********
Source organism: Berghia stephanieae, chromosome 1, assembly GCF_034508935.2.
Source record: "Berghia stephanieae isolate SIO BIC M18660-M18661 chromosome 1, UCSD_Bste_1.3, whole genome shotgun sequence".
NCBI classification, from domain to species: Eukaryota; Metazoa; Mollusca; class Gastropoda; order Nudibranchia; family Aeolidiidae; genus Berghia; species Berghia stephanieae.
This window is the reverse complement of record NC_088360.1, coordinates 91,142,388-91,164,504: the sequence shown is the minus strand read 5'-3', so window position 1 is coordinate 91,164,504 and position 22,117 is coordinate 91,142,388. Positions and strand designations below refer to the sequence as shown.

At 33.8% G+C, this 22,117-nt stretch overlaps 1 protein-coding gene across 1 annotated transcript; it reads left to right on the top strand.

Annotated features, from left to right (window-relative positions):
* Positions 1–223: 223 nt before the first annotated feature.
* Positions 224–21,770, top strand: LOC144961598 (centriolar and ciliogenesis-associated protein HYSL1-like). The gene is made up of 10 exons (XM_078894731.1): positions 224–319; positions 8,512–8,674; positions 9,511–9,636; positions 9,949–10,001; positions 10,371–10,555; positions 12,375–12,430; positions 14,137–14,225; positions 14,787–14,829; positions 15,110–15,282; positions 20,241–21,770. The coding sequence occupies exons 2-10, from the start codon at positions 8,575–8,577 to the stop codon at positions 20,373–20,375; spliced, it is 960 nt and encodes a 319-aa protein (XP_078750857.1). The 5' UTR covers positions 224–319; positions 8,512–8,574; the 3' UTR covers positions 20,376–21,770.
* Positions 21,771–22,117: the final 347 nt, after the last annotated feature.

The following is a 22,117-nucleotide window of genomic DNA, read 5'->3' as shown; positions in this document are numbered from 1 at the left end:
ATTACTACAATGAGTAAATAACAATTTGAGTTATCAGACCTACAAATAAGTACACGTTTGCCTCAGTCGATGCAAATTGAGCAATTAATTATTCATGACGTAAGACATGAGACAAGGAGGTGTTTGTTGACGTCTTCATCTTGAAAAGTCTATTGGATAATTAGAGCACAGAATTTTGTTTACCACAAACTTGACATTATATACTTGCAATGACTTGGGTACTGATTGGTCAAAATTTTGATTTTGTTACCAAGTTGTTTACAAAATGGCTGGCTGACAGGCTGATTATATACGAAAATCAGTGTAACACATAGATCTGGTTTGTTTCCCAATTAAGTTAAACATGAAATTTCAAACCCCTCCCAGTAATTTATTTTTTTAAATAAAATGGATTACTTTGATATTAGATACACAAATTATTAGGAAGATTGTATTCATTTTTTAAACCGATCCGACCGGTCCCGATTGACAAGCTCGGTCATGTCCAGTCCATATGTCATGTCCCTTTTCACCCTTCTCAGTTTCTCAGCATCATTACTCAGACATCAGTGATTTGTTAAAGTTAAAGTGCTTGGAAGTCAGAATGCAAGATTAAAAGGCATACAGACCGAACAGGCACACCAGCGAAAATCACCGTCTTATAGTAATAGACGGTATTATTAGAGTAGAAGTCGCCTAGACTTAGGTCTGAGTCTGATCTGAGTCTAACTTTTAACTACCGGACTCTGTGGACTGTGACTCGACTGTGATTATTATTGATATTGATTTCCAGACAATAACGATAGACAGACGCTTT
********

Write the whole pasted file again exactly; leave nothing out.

Source organism: Berghia stephanieae, chromosome 1, assembly GCF_034508935.2.
Source record: "Berghia stephanieae isolate SIO BIC M18660-M18661 chromosome 1, UCSD_Bste_1.3, whole genome shotgun sequence".
NCBI classification, from domain to species: Eukaryota; Metazoa; Mollusca; class Gastropoda; order Nudibranchia; family Aeolidiidae; genus Berghia; species Berghia stephanieae.
This window is the reverse complement of record NC_088360.1, coordinates 91,142,388-91,164,504: the sequence shown is the minus strand read 5'-3', so window position 1 is coordinate 91,164,504 and position 22,117 is coordinate 91,142,388. Positions and strand designations below refer to the sequence as shown.

At 33.8% G+C, this 22,117-nt stretch overlaps 1 protein-coding gene across 1 annotated transcript; it reads left to right on the top strand.

Annotated features, from left to right (window-relative positions):
* Positions 1–223: 223 nt before the first annotated feature.
* Positions 224–21,770, top strand: LOC144961598 (centriolar and ciliogenesis-associated protein HYSL1-like). The gene is made up of 10 exons (XM_078894731.1): positions 224–319; positions 8,512–8,674; positions 9,511–9,636; positions 9,949–10,001; positions 10,371–10,555; positions 12,375–12,430; positions 14,137–14,225; positions 14,787–14,829; positions 15,110–15,282; positions 20,241–21,770. The coding sequence occupies exons 2-10, from the start codon at positions 8,575–8,577 to the stop codon at positions 20,373–20,375; spliced, it is 960 nt and encodes a 319-aa protein (XP_078750857.1). The 5' UTR covers positions 224–319; positions 8,512–8,574; the 3' UTR covers positions 20,376–21,770.
* Positions 21,771–22,117: the final 347 nt, after the last annotated feature.

The following is a 22,117-nucleotide window of genomic DNA, read 5'->3' as shown; positions in this document are numbered from 1 at the left end:
ATTACTACAATGAGTAAATAACAATTTGAGTTATCAGACCTACAAATAAGTACACGTTTGCCTCAGTCGATGCAAATTGAGCAATTAATTATTCATGACGTAAGACATGAGACAAGGAGGTGTTTGTTGACGTCTTCATCTTGAAAAGTCTATTGGATAATTAGAGCACAGAATTTTGTTTACCACAAACTTGACATTATATACTTGCAATGACTTGGGTACTGATTGGTCAAAATTTTGATTTTGTTACCAAGTTGTTTACAAAATGGCTGGCTGACAGGCTGATTATATACGAAAATCAGTGTAACACATAGATCTGGTTTGTTTCCCAATTAAGTTAAACATGAAATTTCAAACCCCTCCCAGTAATTTATTTTTTTAAATAAAATGGATTACTTTGATATTAGATACACAAATTATTAGGAAGATTGTATTCATTTTTTAAACCGATCCGACCGGTCCCGATTGACAAGCTCGGTCATGTCCAGTCCATATGTCATGTCCCTTTTCACCCTTCTCAGTTTCTCAGCATCATTACTCAGACATCAGTGATTTGTTAAAGTTAAAGTGCTTGGAAGTCAGAATGCAAGATTAAAAGGCATACAGACCGAACAGGCACACCAGCGAAAATCACCGTCTTATAGTAATAGACGGTATTATTAGAGTAGAAGTCGCCTAGACTTAGGTCTGAGTCTGATCTGAGTCTAACTTTTAACTACCGGACTCTGTGGACTGTGACTCGACTGTGATTATTATTGATATTGATTTCCAGACAATAACGATAGACAGACGCTTT